In a film having a thickness of 0.02 mm, a width of 1500 mm and a D80 =0.04 mm. %, e.g. a tensile stress of 200N at 80° C. results in an elongation of 2%. The same elongation of 2% is obtained in a test strip at 80° C. of 15 mm width and 0.02 mm thickness at a tensile stress of 2N. If in practice during film processing elongations occur in the order of about 2% and more, these should be taken into account. By choosing a suitable film with low elongation factors D80 and D23 it can be ensured that permissible elongations are not exceeded and that the film need not be overdimensioned on account of its elongation behaviour in the dynamic stressing during processing. The elongation factors indicated apply to films having a thickness of about 0.008 mm to 0.06 mm.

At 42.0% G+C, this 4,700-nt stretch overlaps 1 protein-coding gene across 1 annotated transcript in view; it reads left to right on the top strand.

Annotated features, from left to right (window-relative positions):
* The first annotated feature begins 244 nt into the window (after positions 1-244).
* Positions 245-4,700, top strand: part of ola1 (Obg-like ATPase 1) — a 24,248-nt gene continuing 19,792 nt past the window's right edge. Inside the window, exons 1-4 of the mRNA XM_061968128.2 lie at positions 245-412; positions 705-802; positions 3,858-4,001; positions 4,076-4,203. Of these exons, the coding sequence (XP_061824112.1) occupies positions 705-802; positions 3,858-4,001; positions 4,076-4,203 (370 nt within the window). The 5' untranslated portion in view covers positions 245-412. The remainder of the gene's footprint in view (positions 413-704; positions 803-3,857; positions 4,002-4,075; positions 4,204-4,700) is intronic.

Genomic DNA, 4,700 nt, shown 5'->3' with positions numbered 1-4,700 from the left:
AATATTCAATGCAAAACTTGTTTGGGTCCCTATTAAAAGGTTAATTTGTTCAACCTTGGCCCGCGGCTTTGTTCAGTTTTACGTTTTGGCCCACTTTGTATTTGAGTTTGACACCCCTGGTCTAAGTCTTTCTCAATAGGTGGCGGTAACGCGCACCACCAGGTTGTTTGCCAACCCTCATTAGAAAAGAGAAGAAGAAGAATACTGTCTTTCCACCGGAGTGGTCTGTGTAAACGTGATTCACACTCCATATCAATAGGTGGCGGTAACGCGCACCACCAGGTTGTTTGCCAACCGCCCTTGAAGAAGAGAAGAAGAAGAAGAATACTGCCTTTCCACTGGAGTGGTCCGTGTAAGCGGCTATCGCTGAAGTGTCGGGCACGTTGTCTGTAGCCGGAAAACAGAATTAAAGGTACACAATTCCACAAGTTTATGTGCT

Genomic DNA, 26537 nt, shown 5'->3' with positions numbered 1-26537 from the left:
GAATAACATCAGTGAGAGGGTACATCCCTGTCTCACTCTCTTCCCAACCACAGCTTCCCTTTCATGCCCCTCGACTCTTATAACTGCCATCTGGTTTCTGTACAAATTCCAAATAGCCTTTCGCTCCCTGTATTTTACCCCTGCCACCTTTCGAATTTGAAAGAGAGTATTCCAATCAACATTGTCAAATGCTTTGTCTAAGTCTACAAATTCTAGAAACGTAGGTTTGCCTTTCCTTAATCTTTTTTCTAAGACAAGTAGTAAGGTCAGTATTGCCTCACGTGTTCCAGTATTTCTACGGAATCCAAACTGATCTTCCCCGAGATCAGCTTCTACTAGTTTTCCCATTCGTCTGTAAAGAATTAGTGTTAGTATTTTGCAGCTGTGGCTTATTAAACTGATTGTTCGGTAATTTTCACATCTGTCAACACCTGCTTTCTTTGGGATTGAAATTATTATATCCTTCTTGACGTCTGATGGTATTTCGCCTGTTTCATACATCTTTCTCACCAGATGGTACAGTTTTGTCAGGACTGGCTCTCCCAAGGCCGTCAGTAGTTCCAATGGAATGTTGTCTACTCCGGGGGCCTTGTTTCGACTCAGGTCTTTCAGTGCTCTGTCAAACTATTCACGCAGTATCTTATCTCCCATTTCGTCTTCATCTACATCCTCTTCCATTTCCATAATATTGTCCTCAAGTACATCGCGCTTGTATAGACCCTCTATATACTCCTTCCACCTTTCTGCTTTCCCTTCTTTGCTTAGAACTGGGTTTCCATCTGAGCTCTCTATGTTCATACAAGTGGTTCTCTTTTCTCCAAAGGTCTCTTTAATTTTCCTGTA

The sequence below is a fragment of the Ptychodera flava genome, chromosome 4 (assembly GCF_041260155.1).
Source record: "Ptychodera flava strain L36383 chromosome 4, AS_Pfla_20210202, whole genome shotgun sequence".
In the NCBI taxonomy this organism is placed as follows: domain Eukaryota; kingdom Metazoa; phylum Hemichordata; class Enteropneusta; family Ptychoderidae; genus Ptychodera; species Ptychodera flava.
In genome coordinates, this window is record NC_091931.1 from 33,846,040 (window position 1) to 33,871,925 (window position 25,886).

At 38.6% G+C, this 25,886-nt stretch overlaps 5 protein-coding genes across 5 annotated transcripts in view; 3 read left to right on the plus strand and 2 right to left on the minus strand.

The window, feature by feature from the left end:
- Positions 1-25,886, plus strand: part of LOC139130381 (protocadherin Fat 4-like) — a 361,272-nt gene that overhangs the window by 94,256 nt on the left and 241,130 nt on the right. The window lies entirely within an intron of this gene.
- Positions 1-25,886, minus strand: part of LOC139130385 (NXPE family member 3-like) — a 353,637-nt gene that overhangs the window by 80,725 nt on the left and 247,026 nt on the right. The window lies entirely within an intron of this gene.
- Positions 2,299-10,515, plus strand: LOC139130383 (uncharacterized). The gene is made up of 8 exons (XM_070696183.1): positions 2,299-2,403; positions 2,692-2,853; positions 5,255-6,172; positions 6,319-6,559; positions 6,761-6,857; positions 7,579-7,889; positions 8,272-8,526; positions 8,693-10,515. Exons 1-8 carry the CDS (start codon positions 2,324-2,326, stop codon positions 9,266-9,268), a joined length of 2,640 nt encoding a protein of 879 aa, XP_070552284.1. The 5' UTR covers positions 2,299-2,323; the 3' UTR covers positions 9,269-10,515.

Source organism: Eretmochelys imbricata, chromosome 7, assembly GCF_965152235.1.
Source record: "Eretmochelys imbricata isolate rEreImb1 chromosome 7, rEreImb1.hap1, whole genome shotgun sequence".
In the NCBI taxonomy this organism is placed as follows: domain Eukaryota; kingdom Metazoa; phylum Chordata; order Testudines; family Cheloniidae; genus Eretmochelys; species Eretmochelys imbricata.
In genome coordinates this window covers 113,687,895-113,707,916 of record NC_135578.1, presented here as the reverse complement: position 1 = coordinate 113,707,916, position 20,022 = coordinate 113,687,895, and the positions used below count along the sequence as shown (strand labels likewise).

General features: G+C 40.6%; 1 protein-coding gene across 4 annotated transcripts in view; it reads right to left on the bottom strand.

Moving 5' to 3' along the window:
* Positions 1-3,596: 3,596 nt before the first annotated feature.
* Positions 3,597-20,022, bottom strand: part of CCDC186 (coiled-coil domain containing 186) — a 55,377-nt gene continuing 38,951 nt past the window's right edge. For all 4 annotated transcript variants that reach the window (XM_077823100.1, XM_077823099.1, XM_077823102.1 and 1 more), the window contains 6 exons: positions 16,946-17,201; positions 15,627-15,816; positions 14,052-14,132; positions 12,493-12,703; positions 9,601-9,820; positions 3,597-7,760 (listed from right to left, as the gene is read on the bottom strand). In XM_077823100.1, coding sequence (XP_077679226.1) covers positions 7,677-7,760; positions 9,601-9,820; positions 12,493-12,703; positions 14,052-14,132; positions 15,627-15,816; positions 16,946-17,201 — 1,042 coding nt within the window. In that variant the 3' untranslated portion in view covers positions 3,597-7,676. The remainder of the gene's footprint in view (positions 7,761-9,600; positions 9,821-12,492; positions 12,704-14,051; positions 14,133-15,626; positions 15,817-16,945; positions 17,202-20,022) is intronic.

Furthermore, the biaxial orientation of the stretched film can be judged in a simple way from the puncture resistance according to German Industrial Specification DIN No. 53,373. In the films according to the invention at 23° C. the damaging strength should be higher than or equal to 6000N/mm2 and the damaging energy larger than or equal to 35 J/mm2, both calculated on the film thickness, and the damaging elongation should be about equal to 12.5 mm.